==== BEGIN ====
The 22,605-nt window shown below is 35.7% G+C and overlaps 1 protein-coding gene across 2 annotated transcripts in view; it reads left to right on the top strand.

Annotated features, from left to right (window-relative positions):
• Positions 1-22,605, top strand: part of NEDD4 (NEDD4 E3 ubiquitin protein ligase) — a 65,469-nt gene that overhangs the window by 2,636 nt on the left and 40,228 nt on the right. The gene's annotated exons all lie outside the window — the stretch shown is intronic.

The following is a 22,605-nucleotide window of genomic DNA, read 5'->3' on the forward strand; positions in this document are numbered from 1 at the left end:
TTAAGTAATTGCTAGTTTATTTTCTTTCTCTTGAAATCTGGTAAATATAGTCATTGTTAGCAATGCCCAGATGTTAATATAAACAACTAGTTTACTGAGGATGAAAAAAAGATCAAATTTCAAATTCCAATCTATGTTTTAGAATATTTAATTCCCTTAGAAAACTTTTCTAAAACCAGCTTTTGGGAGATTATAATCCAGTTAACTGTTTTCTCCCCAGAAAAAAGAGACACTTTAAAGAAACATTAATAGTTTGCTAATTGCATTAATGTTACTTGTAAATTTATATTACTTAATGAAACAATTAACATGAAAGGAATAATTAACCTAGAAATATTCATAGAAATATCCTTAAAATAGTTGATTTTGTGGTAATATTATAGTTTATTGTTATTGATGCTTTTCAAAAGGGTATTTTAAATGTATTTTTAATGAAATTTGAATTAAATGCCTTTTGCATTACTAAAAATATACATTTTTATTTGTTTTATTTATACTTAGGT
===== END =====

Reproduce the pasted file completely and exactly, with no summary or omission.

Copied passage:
The 22,605-nt window shown below is 35.7% G+C and overlaps 1 protein-coding gene across 2 annotated transcripts in view; it reads left to right on the top strand.

Annotated features, from left to right (window-relative positions):
• Positions 1-22,605, top strand: part of NEDD4 (NEDD4 E3 ubiquitin protein ligase) — a 65,469-nt gene that overhangs the window by 2,636 nt on the left and 40,228 nt on the right. The gene's annotated exons all lie outside the window — the stretch shown is intronic.

The following is a 22,605-nucleotide window of genomic DNA, read 5'->3' on the forward strand; positions in this document are numbered from 1 at the left end:
TTAAGTAATTGCTAGTTTATTTTCTTTCTCTTGAAATCTGGTAAATATAGTCATTGTTAGCAATGCCCAGATGTTAATATAAACAACTAGTTTACTGAGGATGAAAAAAAGATCAAATTTCAAATTCCAATCTATGTTTTAGAATATTTAATTCCCTTAGAAAACTTTTCTAAAACCAGCTTTTGGGAGATTATAATCCAGTTAACTGTTTTCTCCCCAGAAAAAAGAGACACTTTAAAGAAACATTAATAGTTTGCTAATTGCATTAATGTTACTTGTAAATTTATATTACTTAATGAAACAATTAACATGAAAGGAATAATTAACCTAGAAATATTCATAGAAATATCCTTAAAATAGTTGATTTTGTGGTAATATTATAGTTTATTGTTATTGATGCTTTTCAAAAGGGTATTTTAAATGTATTTTTAATGAAATTTGAATTAAATGCCTTTTGCATTACTAAAAATATACATTTTTATTTGTTTTATTTATACTTAGGT